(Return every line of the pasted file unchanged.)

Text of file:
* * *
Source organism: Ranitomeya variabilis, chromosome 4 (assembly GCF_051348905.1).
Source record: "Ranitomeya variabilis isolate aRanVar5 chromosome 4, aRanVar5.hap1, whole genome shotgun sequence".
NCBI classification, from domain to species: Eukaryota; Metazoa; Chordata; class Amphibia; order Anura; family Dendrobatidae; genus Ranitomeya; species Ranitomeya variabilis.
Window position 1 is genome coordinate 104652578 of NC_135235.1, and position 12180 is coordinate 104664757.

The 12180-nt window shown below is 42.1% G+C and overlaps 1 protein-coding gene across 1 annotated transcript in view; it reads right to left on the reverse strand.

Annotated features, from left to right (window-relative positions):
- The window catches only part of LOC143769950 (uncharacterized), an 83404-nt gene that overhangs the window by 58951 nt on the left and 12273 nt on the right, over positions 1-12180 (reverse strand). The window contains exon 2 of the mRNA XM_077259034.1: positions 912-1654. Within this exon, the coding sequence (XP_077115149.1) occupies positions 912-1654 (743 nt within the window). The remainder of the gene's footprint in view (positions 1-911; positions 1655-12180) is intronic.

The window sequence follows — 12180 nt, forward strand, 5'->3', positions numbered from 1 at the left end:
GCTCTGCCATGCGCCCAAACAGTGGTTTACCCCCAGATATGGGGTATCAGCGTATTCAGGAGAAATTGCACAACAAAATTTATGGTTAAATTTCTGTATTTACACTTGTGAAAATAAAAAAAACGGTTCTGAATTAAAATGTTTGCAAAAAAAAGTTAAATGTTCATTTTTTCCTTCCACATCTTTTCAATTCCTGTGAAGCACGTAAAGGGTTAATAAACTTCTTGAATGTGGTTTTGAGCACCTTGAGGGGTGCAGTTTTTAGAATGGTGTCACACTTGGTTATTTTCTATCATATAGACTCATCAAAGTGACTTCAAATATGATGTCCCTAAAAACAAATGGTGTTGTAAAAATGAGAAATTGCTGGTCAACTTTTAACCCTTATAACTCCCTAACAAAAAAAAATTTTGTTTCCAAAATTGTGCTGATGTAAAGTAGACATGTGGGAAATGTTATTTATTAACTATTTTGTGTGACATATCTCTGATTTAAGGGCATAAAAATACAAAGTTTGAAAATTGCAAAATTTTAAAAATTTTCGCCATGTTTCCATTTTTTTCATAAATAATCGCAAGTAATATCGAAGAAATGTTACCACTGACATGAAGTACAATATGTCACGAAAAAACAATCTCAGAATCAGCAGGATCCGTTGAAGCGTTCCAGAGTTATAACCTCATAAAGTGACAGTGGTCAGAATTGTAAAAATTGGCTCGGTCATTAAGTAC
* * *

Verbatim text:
Source organism: Ranitomeya variabilis, chromosome 4 (assembly GCF_051348905.1).
Source record: "Ranitomeya variabilis isolate aRanVar5 chromosome 4, aRanVar5.hap1, whole genome shotgun sequence".
NCBI classification, from domain to species: Eukaryota; Metazoa; Chordata; class Amphibia; order Anura; family Dendrobatidae; genus Ranitomeya; species Ranitomeya variabilis.
Window position 1 is genome coordinate 104652578 of NC_135235.1, and position 12180 is coordinate 104664757.

The 12180-nt window shown below is 42.1% G+C and overlaps 1 protein-coding gene across 1 annotated transcript in view; it reads right to left on the reverse strand.

Annotated features, from left to right (window-relative positions):
- The window catches only part of LOC143769950 (uncharacterized), an 83404-nt gene that overhangs the window by 58951 nt on the left and 12273 nt on the right, over positions 1-12180 (reverse strand). The window contains exon 2 of the mRNA XM_077259034.1: positions 912-1654. Within this exon, the coding sequence (XP_077115149.1) occupies positions 912-1654 (743 nt within the window). The remainder of the gene's footprint in view (positions 1-911; positions 1655-12180) is intronic.

The window sequence follows — 12180 nt, forward strand, 5'->3', positions numbered from 1 at the left end:
GCTCTGCCATGCGCCCAAACAGTGGTTTACCCCCAGATATGGGGTATCAGCGTATTCAGGAGAAATTGCACAACAAAATTTATGGTTAAATTTCTGTATTTACACTTGTGAAAATAAAAAAAACGGTTCTGAATTAAAATGTTTGCAAAAAAAAGTTAAATGTTCATTTTTTCCTTCCACATCTTTTCAATTCCTGTGAAGCACGTAAAGGGTTAATAAACTTCTTGAATGTGGTTTTGAGCACCTTGAGGGGTGCAGTTTTTAGAATGGTGTCACACTTGGTTATTTTCTATCATATAGACTCATCAAAGTGACTTCAAATATGATGTCCCTAAAAACAAATGGTGTTGTAAAAATGAGAAATTGCTGGTCAACTTTTAACCCTTATAACTCCCTAACAAAAAAAAATTTTGTTTCCAAAATTGTGCTGATGTAAAGTAGACATGTGGGAAATGTTATTTATTAACTATTTTGTGTGACATATCTCTGATTTAAGGGCATAAAAATACAAAGTTTGAAAATTGCAAAATTTTAAAAATTTTCGCCATGTTTCCATTTTTTTCATAAATAATCGCAAGTAATATCGAAGAAATGTTACCACTGACATGAAGTACAATATGTCACGAAAAAACAATCTCAGAATCAGCAGGATCCGTTGAAGCGTTCCAGAGTTATAACCTCATAAAGTGACAGTGGTCAGAATTGTAAAAATTGGCTCGGTCATTAAGTAC